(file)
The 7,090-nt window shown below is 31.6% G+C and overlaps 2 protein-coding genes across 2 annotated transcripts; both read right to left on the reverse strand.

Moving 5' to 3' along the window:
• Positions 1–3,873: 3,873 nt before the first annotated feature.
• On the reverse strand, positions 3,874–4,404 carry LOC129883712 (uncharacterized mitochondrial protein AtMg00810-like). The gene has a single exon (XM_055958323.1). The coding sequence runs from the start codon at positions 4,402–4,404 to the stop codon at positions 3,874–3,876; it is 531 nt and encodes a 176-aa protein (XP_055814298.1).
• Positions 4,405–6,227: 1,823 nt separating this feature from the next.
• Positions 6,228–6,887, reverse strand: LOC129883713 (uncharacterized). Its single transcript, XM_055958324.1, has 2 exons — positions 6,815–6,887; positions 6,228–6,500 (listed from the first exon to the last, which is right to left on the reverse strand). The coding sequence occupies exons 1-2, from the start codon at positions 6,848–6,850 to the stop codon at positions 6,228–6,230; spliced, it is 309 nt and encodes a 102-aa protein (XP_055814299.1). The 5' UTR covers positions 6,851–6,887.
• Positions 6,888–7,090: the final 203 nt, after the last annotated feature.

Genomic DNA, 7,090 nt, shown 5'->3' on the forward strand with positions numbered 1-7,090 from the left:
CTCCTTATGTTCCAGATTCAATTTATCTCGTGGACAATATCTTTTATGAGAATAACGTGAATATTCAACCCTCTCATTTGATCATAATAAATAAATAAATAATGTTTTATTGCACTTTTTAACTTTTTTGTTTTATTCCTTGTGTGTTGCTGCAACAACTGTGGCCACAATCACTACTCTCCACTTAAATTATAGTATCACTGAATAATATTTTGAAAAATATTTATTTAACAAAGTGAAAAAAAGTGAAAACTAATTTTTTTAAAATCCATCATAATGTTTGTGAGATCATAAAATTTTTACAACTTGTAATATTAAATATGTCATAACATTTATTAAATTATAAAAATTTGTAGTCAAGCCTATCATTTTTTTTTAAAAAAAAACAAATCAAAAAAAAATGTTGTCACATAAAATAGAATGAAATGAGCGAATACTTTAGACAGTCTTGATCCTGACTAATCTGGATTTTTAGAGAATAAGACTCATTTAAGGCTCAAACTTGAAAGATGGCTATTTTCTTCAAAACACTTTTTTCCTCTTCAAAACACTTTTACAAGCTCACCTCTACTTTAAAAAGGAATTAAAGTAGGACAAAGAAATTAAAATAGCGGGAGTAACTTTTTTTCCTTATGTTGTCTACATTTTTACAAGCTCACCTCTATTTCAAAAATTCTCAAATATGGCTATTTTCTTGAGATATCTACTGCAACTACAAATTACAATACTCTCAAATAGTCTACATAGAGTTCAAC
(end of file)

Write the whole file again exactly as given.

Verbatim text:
The 7,090-nt window shown below is 31.6% G+C and overlaps 2 protein-coding genes across 2 annotated transcripts; both read right to left on the reverse strand.

Moving 5' to 3' along the window:
• Positions 1–3,873: 3,873 nt before the first annotated feature.
• On the reverse strand, positions 3,874–4,404 carry LOC129883712 (uncharacterized mitochondrial protein AtMg00810-like). The gene has a single exon (XM_055958323.1). The coding sequence runs from the start codon at positions 4,402–4,404 to the stop codon at positions 3,874–3,876; it is 531 nt and encodes a 176-aa protein (XP_055814298.1).
• Positions 4,405–6,227: 1,823 nt separating this feature from the next.
• Positions 6,228–6,887, reverse strand: LOC129883713 (uncharacterized). Its single transcript, XM_055958324.1, has 2 exons — positions 6,815–6,887; positions 6,228–6,500 (listed from the first exon to the last, which is right to left on the reverse strand). The coding sequence occupies exons 1-2, from the start codon at positions 6,848–6,850 to the stop codon at positions 6,228–6,230; spliced, it is 309 nt and encodes a 102-aa protein (XP_055814299.1). The 5' UTR covers positions 6,851–6,887.
• Positions 6,888–7,090: the final 203 nt, after the last annotated feature.

Genomic DNA, 7,090 nt, shown 5'->3' on the forward strand with positions numbered 1-7,090 from the left:
CTCCTTATGTTCCAGATTCAATTTATCTCGTGGACAATATCTTTTATGAGAATAACGTGAATATTCAACCCTCTCATTTGATCATAATAAATAAATAAATAATGTTTTATTGCACTTTTTAACTTTTTTGTTTTATTCCTTGTGTGTTGCTGCAACAACTGTGGCCACAATCACTACTCTCCACTTAAATTATAGTATCACTGAATAATATTTTGAAAAATATTTATTTAACAAAGTGAAAAAAAGTGAAAACTAATTTTTTTAAAATCCATCATAATGTTTGTGAGATCATAAAATTTTTACAACTTGTAATATTAAATATGTCATAACATTTATTAAATTATAAAAATTTGTAGTCAAGCCTATCATTTTTTTTTAAAAAAAAACAAATCAAAAAAAAATGTTGTCACATAAAATAGAATGAAATGAGCGAATACTTTAGACAGTCTTGATCCTGACTAATCTGGATTTTTAGAGAATAAGACTCATTTAAGGCTCAAACTTGAAAGATGGCTATTTTCTTCAAAACACTTTTTTCCTCTTCAAAACACTTTTACAAGCTCACCTCTACTTTAAAAAGGAATTAAAGTAGGACAAAGAAATTAAAATAGCGGGAGTAACTTTTTTTCCTTATGTTGTCTACATTTTTACAAGCTCACCTCTATTTCAAAAATTCTCAAATATGGCTATTTTCTTGAGATATCTACTGCAACTACAAATTACAATACTCTCAAATAGTCTACATAGAGTTCAAC